Edible vegetable oils should not be labeled as free of genetically modified ingredients if GM versions don’t exist, the State Administration for Market Regulation ordered on July 4.
The order aims to regulate the labeling of edible oil and put a stop to misleading labels, the administration said.
Luo Yunbo, a professor of food sciences at China Agricultural University, said the measure is aimed at curtailing misleading practices of some edible oil makers who promote their products by using labels proclaiming that the oil is not genetically modified.
“Some producers mark their products as non-GM only for promotion and unfair competition,” he said.
For example, a popular oil product sourced from peanuts is labeled as non-GM, even though there are no GM peanuts anywhere in commercial production at home or abroad.
GM food that has been approved for sale by authorities in China is safe, according to the Ministry of Agriculture and Rural Affairs. Many people in China don’t trust GM foods, and such people might be more likely to choose food labeled as non-GM.
China has one of the world’s strictest standards for the promotion of GM agricultural products. Only GM cotton and papaya, of all agricultural products, are in commercial production in China, according to the ministry.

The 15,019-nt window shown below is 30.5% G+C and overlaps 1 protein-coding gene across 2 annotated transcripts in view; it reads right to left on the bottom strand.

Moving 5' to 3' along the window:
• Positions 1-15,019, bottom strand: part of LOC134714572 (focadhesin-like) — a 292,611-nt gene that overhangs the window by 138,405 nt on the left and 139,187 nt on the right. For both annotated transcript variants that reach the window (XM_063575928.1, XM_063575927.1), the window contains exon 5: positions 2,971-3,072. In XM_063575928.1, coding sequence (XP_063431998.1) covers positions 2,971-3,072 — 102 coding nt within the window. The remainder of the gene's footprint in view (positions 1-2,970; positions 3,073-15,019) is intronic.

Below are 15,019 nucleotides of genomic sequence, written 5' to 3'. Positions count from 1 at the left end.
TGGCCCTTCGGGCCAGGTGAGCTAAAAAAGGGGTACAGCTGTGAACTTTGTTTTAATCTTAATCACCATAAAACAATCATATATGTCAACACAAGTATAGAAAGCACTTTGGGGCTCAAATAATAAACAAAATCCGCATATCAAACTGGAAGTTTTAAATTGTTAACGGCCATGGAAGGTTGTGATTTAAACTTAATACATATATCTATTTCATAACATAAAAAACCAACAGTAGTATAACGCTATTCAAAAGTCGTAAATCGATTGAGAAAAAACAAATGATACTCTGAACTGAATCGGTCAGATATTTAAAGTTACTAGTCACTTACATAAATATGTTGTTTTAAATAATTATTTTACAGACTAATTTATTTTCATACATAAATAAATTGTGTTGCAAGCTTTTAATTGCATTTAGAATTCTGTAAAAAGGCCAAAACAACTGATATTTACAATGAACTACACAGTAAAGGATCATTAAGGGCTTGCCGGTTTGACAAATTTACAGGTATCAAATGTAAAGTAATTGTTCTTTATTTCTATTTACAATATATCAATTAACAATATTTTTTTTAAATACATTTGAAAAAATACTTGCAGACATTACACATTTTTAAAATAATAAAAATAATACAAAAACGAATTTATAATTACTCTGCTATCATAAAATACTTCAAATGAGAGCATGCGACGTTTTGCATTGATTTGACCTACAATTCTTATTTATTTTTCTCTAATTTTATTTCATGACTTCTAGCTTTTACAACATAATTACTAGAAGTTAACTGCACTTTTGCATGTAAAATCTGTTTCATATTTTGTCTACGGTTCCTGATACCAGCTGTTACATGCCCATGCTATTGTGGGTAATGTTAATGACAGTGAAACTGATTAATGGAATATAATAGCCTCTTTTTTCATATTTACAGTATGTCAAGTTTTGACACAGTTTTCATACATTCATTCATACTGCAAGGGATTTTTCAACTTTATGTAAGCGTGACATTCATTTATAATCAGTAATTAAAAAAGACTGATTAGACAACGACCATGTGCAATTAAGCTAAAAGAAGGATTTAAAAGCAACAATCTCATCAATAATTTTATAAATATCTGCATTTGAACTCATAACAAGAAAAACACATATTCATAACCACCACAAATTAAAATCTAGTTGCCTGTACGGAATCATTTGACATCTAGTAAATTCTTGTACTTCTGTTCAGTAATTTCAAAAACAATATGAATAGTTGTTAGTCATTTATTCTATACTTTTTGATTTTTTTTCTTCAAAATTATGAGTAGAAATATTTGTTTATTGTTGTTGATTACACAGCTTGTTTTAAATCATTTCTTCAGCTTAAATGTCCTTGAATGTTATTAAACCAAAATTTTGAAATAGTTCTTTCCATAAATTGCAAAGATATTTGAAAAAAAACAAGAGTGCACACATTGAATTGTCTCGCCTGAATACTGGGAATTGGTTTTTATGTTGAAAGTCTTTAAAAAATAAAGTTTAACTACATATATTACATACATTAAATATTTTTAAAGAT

Mandatory labeling is required for some major GM products, such as soybeans and corn seeds, as well as their oils.
Zhang Xianwei, a researcher in GM technology at South China Agricultural University in Guangzhou, Guangdong province, said some producers of GM products are reluctant to make that clear on their products because of public mistrust.
The order, which was released on July 4, also said producers should clearly label the proportions of all major ingredients of a vegetable oil if it is made of various agricultural products.
The administration also said producers of edible vegetable oils should establish tracking systems to ensure food safety.
Local food safety regulators across China will conduct inspections beginning on Dec 21 that target producers of edible vegetable oils. Violators will be held accountable, it said.